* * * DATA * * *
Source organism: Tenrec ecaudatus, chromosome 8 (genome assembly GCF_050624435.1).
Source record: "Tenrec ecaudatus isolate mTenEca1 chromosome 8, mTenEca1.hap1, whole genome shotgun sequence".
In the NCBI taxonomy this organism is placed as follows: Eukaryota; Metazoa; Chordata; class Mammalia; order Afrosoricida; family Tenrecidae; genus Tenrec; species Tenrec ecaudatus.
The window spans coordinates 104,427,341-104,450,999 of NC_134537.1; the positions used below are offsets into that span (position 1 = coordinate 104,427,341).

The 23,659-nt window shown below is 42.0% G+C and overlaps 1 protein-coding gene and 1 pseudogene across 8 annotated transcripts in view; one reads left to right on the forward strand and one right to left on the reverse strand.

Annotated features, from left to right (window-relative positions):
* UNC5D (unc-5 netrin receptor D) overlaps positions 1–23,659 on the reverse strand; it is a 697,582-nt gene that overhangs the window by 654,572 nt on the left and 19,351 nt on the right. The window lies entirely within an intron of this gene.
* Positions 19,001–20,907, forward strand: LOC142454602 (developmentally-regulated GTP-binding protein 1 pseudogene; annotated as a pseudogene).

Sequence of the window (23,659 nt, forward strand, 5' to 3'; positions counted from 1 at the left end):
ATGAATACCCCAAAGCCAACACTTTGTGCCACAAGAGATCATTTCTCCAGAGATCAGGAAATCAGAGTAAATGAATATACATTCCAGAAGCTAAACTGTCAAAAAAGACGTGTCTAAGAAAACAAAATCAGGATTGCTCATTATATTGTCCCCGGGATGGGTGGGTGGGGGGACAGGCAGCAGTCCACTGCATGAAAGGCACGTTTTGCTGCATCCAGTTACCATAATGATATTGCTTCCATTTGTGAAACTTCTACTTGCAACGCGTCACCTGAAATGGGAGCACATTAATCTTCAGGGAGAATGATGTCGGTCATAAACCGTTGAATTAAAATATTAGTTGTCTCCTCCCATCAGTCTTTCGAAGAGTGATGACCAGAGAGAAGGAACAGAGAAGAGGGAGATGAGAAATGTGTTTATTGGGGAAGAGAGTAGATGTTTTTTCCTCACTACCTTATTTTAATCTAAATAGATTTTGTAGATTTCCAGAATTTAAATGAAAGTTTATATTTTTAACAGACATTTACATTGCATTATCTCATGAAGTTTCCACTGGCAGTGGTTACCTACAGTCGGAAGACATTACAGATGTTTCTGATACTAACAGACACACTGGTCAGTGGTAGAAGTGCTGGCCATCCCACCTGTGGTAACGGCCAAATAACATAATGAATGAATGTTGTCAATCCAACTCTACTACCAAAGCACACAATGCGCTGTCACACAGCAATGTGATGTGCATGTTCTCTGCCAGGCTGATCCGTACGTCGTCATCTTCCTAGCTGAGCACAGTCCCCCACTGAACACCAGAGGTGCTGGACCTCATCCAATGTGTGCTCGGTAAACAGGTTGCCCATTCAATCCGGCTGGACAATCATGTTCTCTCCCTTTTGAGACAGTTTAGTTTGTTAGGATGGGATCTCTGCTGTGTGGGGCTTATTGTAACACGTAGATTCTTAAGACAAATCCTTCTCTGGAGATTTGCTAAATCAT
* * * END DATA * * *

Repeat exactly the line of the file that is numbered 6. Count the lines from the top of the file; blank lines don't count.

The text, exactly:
Annotated features, from left to right (window-relative positions):